Headlights are one of the most important bits on your car – after all, without them, you won’t be able to see anything while driving in the dark.
Therefore, it’s important that you regularly clean them, as even a thin layer of grime can have a big impact on your headlights’ brightness.
Thankfully, cleaning your car’s headlights is a pretty straightforward job, and there are a number of solutions out there – even toothpaste can be used to remove any built-up layers of muck and dirt. Read on for everything you need to know about keeping your car’s headlights squeaky clean.
- Why keep them clean
- I have headlight washers
- Cheapest way to clean headlights
- Using toothpaste
- Dedicated kits
- Using sandpaper
- If cleaning doesn’t work
Why do headlights need to be clean?
Keeping your car’s headlights as clean as possible is imperative from a safety perspective. The more dirt obscuring the light coming from your car’s headlights, the less effective they’ll be at illuminating the road ahead. Depending on how much grime is covering the lenses of your car’s headlights, it may also make it harder for oncoming traffic and other road users to see you.
If your car headlights are especially dirty, the police can even pull you over and hand you an on the spot fine if they deem your lights are filthy enough to be a major safety hazard.
Will car headlight washers keep my headlights clean?
Many cars on sale today have built-in car headlight washers – usually in the form of a retractable nozzle that pops out from the front bumper and squirts water onto the headlight. However, while these can help remove any loose dirt on your car’s headlights, they’re not quite as effective at removing tougher layers of muck and grime that have built up on the lens.
Do also bear in mind that you’ll also need to make sure your headlight washes are also in tip-top working order for them to be most effective – for instance, the nozzle jets themselves can get clogged up with dirt. As a result, it’s best to regularly check your headlight washers are in working order.
What can I use to keep my car’s headlights clean?
There are a number of ways you can keep your car’s headlights clean, ranging from a dedicated car headlight cleaner, to homemade headlight cleaning solutions using items you can find around the house. Below are guides on how to use many of the cleaning options out there.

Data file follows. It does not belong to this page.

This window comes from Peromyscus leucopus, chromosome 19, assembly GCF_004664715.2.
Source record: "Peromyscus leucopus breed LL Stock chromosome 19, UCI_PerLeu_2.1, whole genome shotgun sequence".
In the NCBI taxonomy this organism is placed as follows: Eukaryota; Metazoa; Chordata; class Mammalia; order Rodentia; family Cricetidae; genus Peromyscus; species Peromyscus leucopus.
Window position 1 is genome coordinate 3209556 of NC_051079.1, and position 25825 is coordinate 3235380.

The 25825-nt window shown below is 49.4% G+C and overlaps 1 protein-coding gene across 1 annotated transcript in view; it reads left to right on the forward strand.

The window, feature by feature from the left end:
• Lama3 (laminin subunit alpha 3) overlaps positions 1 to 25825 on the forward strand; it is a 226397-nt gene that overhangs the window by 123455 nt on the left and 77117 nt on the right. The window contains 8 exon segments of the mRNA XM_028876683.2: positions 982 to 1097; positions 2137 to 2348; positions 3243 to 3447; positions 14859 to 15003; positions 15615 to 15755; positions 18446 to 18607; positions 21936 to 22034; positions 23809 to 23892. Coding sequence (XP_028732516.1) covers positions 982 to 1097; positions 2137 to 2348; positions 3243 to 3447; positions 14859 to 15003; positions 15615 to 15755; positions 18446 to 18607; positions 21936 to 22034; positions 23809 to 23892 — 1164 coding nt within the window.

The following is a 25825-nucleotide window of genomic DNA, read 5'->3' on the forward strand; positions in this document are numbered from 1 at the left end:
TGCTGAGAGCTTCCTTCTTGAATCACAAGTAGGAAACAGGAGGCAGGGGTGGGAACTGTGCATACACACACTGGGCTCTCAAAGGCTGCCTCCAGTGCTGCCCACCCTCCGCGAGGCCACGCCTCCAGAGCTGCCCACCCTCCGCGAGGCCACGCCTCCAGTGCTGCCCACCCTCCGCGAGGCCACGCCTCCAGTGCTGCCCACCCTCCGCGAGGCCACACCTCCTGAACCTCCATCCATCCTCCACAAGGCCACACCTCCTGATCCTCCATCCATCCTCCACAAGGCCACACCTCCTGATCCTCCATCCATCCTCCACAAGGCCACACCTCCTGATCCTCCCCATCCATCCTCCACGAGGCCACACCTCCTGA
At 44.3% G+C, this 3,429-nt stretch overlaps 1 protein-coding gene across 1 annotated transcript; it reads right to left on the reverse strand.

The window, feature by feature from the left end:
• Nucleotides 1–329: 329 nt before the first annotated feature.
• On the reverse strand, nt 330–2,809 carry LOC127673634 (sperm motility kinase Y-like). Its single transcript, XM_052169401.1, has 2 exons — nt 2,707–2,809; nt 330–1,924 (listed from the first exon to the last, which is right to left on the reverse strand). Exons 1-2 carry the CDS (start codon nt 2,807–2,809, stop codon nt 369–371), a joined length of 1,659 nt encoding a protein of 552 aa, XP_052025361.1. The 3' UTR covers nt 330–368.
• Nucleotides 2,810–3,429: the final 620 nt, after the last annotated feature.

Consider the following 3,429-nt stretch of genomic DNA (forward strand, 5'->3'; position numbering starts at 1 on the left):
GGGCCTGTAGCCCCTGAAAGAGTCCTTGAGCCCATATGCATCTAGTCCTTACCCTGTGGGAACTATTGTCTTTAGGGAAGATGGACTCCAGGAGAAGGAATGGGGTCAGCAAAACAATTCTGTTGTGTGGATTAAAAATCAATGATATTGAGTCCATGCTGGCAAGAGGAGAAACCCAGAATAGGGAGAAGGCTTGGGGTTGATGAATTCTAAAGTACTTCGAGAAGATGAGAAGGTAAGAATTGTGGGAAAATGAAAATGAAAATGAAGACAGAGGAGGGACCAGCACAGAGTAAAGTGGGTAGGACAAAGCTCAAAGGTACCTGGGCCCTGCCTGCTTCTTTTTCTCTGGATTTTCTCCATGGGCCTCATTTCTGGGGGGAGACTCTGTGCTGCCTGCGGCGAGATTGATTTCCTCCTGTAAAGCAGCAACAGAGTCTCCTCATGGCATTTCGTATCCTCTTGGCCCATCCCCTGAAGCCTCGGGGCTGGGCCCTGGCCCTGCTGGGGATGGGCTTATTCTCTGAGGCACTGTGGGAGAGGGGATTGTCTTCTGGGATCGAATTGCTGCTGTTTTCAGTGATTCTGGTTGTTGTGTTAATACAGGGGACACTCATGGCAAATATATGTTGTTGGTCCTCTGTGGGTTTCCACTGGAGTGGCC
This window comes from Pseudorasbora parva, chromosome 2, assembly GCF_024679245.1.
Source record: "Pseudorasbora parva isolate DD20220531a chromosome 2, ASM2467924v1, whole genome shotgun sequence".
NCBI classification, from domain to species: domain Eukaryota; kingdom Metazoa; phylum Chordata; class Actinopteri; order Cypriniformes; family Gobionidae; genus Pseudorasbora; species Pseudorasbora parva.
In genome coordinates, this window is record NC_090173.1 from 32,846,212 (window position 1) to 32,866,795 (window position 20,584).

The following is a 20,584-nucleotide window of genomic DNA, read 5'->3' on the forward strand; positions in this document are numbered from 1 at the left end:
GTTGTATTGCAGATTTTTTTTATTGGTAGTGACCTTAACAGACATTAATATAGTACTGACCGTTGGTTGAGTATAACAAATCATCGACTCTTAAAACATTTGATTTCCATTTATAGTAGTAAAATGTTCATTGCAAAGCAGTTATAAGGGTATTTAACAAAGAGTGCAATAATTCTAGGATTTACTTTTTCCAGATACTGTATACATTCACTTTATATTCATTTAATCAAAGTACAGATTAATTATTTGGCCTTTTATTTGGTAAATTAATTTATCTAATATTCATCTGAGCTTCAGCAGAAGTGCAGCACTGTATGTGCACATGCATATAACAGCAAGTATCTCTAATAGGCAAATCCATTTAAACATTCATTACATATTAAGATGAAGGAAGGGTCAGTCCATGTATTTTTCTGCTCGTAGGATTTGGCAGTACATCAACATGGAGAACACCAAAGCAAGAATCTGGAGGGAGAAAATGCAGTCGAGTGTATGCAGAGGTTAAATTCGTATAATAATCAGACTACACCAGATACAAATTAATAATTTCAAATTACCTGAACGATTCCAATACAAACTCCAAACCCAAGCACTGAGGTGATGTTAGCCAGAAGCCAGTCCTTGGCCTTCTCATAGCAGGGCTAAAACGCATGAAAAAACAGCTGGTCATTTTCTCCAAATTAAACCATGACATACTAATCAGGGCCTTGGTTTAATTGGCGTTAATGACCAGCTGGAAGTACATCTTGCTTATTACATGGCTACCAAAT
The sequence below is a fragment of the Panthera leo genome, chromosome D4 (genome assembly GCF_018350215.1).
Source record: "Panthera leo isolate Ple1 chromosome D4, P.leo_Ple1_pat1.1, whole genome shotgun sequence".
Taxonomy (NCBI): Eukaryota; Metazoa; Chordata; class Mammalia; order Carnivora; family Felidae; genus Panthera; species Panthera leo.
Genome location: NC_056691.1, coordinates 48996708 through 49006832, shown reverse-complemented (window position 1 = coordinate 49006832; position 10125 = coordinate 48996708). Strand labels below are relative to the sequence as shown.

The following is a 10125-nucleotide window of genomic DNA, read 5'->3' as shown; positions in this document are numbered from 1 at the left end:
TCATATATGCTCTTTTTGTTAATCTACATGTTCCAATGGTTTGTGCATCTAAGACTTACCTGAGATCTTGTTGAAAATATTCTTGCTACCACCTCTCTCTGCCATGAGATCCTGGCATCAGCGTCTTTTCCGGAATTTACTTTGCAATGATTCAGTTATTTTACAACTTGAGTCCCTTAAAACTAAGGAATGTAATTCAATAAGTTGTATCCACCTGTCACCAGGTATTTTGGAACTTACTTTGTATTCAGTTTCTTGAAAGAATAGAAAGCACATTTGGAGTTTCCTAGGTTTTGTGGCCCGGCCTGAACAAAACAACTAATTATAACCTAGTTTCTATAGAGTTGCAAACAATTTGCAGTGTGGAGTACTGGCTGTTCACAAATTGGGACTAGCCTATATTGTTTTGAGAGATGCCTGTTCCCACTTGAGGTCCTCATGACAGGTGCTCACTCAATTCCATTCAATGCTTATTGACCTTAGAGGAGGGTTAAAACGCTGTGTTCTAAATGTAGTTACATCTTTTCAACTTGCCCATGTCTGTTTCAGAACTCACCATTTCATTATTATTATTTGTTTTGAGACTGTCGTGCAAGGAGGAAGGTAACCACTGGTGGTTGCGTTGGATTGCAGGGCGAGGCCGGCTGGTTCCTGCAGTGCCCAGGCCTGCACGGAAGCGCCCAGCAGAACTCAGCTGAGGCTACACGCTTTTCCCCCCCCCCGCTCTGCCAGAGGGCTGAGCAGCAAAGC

How to clean car headlights using a headlight cleaner kit
A number of car cleaning product companies sell kits that have been specifically designed for keeping car headlights spick and span. Generally, these will come with cleaning compounds and sanding discs that need to be used with a high-speed drill.
Because many brands make their own specific car headlight cleaner kits, prices can vary quite a bit, so it’s worth shopping around if you’d prefer to go down this route.
How to clean car headlights on a budget
If you can’t quite stretch to a purpose-built cleaning kit and all the other equipment you’ll need for it, there are thankfully much more affordable ways to clear surface dirt of your car headlight lenses. For instance, if you already manually wash your car with car shampoo, you can use that along with a cloth and some warm water to wipe away any muck.
If you don’t have any car shampoo on hand, any water-based cleaning product should do the trick – just make sure that you make sure you buff or wipe off any excess residue, as you’ll need to break out the cloth and cleaning equipment again to remove the mark it’ll leave when it dries.
It’s important that you don’t use washing-up liquid or acidic cleaning products, as these can cause damage to the car’s headlights and any other part of the car they come into contact with.
How to clean car headlights with toothpaste
While we’d always advise using a purpose-built cleaning product when washing your car’s headlights, toothpaste is a decent alternative if you don’t have any car headlight cleaner kits at hand. The same properties that help it keep your teeth clean also lend themselves very well when removing tough grime from your car’s headlights.